Paul Vancil – Distinguished Eng., ESI Architecture, Dell EMC
Dell EMC contributes open source Redfish service Dell EMC has always been a big believer in open source and open standards because open technologies make our customers successful. These open standards accelerate innovation, provide flexibility to customize solutions, and allow the freedom to choose the ideal technology for each customer’s needs. We have a long history of making contributions to the open source community. Our PowerEdge server team has made many code contributions to the Linux kernel, and to Linux driver code. We are a platinum member of the OpenStack open source cloud effort; leading and contributing on projects like Crowbar (an open source deployment tool), Rex Ray (storage orchestration engine) and Jetpack (OpenStack environment deployment). The Distributed Management Task Force (DMTF) created the Scalable Platform Management Forum (SPMF) to work on Redfish - the open, industry standard specification and schema for systems management, designed to provide a consistent API that addresses all the components in the data center. Dell EMC is one of the original members and has served as a co-chair since its formation. What is RedDrum?
Our latest contribution to the open source community is related to our work on Redfish. It is RedDrum, an open source, python-based implementation of a Redfish service, and includes a recipe for backend integration with OpenBMC. RedDrum allows client system management software to use standard Redfish APIs to access the capabilities provided by OpenBMC. RedDrum is derived from the currently shipping Dell EMC DSS 9000 Rack Manager Redfish service and shows our continued leadership and commitment to improve developer and interoperability tools to enable the Redfish eco-system. OpenBMC background OpenBMC is an open software framework for a Baseboard Management Controller (BMC). A BMC is a specialized controller embedded in servers, often in the form of a system-on-chip (SoC), with its own CPU, memory, and storage and IO. A BMC connects to sensors in a system to read and control environmental conditions (i.e., temperature) and provide other system management functions (i.e., power control, monitoring and logging of CPU and memory).
Our open source RedDrum contribution includes two important components:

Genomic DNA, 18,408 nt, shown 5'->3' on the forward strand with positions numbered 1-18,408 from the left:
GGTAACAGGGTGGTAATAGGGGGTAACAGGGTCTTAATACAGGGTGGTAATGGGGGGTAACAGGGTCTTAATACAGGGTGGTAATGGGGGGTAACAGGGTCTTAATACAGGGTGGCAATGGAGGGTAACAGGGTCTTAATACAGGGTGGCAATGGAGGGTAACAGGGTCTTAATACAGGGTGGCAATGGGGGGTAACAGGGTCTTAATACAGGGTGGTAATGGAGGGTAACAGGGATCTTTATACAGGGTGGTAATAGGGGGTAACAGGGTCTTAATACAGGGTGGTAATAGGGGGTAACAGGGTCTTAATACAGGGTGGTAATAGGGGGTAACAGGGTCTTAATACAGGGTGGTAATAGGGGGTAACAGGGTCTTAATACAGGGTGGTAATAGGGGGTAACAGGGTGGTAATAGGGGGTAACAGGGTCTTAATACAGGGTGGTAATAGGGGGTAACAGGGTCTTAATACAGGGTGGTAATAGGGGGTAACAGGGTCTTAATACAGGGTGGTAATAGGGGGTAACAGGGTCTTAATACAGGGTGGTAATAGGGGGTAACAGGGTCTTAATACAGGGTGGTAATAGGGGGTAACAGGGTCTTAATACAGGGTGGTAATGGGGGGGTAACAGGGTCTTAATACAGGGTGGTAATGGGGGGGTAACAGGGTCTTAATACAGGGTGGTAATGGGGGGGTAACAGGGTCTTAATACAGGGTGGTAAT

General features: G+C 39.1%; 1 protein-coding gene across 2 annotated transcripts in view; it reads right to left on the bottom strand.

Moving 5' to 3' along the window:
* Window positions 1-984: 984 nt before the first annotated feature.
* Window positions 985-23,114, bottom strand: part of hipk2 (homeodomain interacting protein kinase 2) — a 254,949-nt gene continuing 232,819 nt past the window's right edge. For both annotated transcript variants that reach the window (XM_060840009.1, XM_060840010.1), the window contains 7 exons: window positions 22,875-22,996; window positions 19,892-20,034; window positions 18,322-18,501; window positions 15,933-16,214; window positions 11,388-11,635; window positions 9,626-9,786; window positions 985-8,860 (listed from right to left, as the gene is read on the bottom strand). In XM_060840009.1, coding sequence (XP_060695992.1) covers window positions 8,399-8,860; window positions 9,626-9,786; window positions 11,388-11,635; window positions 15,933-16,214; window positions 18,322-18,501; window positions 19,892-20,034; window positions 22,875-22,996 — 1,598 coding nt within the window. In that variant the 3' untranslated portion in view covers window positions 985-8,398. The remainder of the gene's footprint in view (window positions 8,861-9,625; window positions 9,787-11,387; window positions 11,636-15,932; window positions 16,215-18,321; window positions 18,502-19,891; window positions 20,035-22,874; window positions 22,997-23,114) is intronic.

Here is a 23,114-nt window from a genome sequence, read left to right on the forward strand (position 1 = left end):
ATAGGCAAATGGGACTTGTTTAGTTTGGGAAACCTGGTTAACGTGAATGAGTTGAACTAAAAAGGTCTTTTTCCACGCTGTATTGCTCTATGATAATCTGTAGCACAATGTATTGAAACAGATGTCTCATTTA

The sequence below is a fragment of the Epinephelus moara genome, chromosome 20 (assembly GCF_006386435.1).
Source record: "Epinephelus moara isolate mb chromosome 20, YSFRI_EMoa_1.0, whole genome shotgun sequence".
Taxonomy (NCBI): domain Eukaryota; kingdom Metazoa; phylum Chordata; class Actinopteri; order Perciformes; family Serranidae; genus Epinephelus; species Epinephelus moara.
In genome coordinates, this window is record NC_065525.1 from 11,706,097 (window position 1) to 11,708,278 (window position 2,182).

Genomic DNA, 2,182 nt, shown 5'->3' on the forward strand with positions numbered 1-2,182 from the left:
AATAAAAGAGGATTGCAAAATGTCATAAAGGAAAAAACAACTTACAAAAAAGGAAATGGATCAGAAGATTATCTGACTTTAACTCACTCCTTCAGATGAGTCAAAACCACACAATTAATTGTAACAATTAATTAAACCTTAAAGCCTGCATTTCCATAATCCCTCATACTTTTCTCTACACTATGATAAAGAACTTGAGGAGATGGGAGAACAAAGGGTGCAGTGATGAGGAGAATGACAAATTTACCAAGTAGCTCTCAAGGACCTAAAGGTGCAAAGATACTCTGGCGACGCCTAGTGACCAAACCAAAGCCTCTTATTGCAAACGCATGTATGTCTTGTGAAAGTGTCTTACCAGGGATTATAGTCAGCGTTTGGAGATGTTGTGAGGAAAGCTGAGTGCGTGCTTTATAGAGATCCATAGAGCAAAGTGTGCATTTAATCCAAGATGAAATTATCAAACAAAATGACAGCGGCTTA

Both the simulator implementation and the platform integration implementation are structured with a “front-end” protocol engine and a “back-end” for data gathering/processing. The front-end protocol engine for both is exactly the same, but the back-end capabilities are what distinguish them.
Simulator details The “high-fidelity” Redfish Service Simulator back-end simulates integration with a physical server. It is high fidelity because it fully implements the Redfish API and is 100% conformant. The simulator has the following features.
There are currently two current simulation targets; a monolithic utilizing a “Base Server Redfish Profile”, and a proof-of-concept, reduced-configuration Dell EMC DSS 9000 rack-level simulation. The simulator can be run on a low-end Linux notebook, or a virtual machine using a Linux image.
OpenBMC platform implementation details The OpenBMC platform implementation back-end is based on a Power9 server that uses an Aspeed 2500 OpenBMC board controller. It is important to note that RedDrum can be used with any platform that implements OpenBMC. This implementation was chosen strictly for demonstration purposes, but we have also implemented the RedDrum service on x86 based servers running a Nuvoton BMC running OpenBMC firmware.
The Benefit for Developers OpenBMC enables developers to leverage any firmware development already done in the OpenBMC framework – and just concentrate on new development. This results in accelerated development cycles. Developers using RedDrum will be able to:
Other Redfish Services Nothing precludes other Redfish services being contributed and used within the community - that is the beauty of open source! We have chosen to base our RedDrum service on Python because it offers an ease of implementation that appeals to many developers who may want to leverage this open source code in some way. Of course, depending on the BMC horsepower, flash size, and other factors, different redfish service implementations may be better suited to particular use cases. How do I get RedDrum?
RedDrum is available on GitHub at org: https://github.com/RedDrum-Redfish-Project The code for the RedDrum Simulator: https://github.com/RedDrum-Redfish-Project/RedDrum-Simulator The OpenBMC Backend, yocto recipes, and yocto-patch files needed to build a real OpenBMC image with RedDrum-OpenBMC: https://github.com/RedDrum-Redfish-Project/RedDrum-OpenBMC The common RedDrum Frontend package used by the simulator and OpenBMC https://github.com/RedDrum-Redfish-Project/RedDrum-Frontend Setup instructions and configuratione4s scripts for the httpd (e.g., Apache) used by the Simulator and OpenBMC: https://github.com/RedDrum-Redfish-Project/RedDrum-Httpd-Configs